I am always honored to be part of the Poetic Book Tours group of bloggers as I get to work with amazing bloggers and a great manager, and I have to admit that receiving books I'd never pick up for review is definitely a plus. This month, I had the honor to review Stranger Than Life and I had never been happier to receive a book in the mail.
A satirical piece depicting the post-modern world we live in and all of its glory and nonsense in the form of meticulously drawn caricatures? That's Stranger Than Life.
MK Brown's collection of comics covers an array of daily societal (mis)adventures the everyday citizen of the 21st century experiences, however in a series of ridiculous and "stranger than life" ways. From following two flies who want to make movies (I relate) to work meetings interrupted by pretty horses, this anthology, if I can call it this way, makes fun of the average citizen and how they take everything way too seriously.
Brown is known for creating wacky, different, and extremely funny characters, and I have to say that I laughed my way through the book. "I like to draw things I don't understand so that others don't understand them also." is the caption Brown used for her Science and Technology chapter, and I have never related to something as much. From the humorous ways she draws your average middle-class white boy to turning a volcano into a bearded man, the charm of the stories is found in their complete nonsense.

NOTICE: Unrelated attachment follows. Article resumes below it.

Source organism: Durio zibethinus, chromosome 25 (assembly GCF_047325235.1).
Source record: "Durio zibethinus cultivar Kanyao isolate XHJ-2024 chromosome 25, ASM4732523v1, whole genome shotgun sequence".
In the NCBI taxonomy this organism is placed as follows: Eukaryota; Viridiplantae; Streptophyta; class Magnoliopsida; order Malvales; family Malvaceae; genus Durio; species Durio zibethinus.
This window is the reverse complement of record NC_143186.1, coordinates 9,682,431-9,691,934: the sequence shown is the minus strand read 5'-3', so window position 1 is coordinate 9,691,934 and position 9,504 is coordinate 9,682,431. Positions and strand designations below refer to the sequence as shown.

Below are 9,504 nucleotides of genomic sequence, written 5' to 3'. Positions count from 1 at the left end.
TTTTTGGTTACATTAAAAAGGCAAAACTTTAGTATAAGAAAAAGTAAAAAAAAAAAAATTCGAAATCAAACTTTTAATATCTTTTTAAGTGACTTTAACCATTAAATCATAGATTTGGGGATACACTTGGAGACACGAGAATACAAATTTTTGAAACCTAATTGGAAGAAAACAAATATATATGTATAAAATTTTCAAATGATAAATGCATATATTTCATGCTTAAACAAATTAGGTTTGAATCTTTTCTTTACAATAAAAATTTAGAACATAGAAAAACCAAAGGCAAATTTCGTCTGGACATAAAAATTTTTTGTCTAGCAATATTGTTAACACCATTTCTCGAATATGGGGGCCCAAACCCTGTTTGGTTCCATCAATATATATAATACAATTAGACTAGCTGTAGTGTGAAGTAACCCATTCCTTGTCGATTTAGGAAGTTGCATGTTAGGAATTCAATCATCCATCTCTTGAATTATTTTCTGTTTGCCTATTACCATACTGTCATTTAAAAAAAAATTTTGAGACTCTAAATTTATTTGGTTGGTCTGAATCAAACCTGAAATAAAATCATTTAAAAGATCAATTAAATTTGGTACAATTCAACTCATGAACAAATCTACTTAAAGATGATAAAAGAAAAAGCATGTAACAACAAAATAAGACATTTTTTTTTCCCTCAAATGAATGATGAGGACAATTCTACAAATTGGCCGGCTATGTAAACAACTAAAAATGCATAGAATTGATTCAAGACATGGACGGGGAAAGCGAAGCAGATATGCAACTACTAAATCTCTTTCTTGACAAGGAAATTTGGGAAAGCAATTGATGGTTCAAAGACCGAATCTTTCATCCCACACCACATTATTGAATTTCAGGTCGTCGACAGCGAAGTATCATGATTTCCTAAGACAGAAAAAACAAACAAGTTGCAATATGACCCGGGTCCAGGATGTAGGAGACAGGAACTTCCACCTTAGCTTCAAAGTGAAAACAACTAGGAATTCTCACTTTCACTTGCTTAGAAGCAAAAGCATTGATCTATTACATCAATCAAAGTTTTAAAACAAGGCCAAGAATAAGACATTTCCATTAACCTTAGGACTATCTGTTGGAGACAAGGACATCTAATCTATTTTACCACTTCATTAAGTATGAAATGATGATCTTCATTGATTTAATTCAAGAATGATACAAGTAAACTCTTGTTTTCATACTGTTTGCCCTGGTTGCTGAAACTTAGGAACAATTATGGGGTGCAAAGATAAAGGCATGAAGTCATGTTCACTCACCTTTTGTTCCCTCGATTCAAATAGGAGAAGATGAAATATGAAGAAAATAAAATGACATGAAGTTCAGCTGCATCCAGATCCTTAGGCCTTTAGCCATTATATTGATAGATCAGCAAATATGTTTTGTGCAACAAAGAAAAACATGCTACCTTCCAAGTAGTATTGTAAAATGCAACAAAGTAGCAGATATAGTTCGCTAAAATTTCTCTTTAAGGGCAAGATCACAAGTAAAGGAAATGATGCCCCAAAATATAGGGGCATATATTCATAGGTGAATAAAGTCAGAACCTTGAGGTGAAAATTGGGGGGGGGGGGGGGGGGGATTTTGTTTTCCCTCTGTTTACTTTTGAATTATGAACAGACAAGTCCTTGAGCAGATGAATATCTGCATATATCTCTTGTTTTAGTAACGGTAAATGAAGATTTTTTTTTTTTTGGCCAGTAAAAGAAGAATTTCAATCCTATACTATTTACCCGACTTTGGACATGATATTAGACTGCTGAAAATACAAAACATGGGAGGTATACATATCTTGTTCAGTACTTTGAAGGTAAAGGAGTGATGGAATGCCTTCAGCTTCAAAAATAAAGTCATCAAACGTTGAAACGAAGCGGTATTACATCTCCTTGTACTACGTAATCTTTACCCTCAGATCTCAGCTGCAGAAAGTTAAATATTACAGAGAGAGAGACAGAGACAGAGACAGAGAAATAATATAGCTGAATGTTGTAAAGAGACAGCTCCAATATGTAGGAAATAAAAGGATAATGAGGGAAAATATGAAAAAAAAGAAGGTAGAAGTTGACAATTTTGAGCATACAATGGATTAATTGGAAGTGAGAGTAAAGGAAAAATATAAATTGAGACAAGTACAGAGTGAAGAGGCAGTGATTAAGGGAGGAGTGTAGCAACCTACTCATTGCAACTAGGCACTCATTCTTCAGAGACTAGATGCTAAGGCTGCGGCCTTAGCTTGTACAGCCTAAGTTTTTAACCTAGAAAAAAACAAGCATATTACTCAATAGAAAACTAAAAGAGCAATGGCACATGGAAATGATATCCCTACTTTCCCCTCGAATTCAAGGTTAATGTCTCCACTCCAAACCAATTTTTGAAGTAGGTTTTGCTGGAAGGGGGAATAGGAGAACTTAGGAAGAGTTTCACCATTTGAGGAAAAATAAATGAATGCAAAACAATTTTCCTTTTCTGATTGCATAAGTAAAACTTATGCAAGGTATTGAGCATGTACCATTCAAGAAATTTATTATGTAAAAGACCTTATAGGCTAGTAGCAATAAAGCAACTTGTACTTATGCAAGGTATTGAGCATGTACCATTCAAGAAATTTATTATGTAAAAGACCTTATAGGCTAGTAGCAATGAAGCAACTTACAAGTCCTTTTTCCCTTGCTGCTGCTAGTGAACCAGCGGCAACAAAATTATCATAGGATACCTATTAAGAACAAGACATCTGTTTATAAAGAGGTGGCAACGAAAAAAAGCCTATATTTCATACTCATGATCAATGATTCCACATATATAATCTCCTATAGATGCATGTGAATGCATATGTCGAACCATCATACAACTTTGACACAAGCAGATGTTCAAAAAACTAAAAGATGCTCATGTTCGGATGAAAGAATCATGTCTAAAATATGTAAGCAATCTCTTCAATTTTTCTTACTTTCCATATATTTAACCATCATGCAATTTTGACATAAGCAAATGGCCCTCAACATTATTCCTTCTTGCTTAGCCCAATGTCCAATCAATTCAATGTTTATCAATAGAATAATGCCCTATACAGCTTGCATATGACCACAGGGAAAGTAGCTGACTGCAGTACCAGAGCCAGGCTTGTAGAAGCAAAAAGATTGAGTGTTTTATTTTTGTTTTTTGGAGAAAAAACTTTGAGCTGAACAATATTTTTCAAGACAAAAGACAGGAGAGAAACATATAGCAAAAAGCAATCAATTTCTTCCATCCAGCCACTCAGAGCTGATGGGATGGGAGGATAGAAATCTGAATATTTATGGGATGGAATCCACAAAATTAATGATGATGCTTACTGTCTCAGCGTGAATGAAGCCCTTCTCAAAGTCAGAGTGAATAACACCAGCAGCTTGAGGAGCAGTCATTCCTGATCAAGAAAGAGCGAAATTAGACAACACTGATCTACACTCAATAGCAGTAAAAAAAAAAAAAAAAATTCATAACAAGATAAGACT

My favorite pages were 84 and 85, respectively a drawing of cars driving in "Spellcheckville" with falling "bockses" and danger spelled "dagner", followed by a 2-panel comic of a doctor saying to his patient that "it might be a little painful", before shooting an arrow at him. I think that Brown's humour is depicted all throughout the book, but it is in her short one or two-panel pages that she is able to create an entire universe of comedy.
What I personally disliked was the switch from color to black and white, because yes, many of the pages are even in color. The illustrations are stunning, and despite the drawings being completely out of my comfort zone (as I'm more familiar with Archies and Japanese animation), I still enjoyed it thoroughly. The color shift did throw me off though, just because it felt like reading an entire new book and it took a few pages before I could adapt -- and then it switched back to black and white.
All in all, I highly recommend this humorous piece : it reads quickly, is absolutely hilarious and honestly turns everything you've ever known around. The wackiest characters and stories I have ever read are found in these four decade long comics, and I enjoyed every single second of it.
You can purchase the book here, and if you want more information, click here! #StrangerThanLife
Read previous PoeticBookTours reviews here.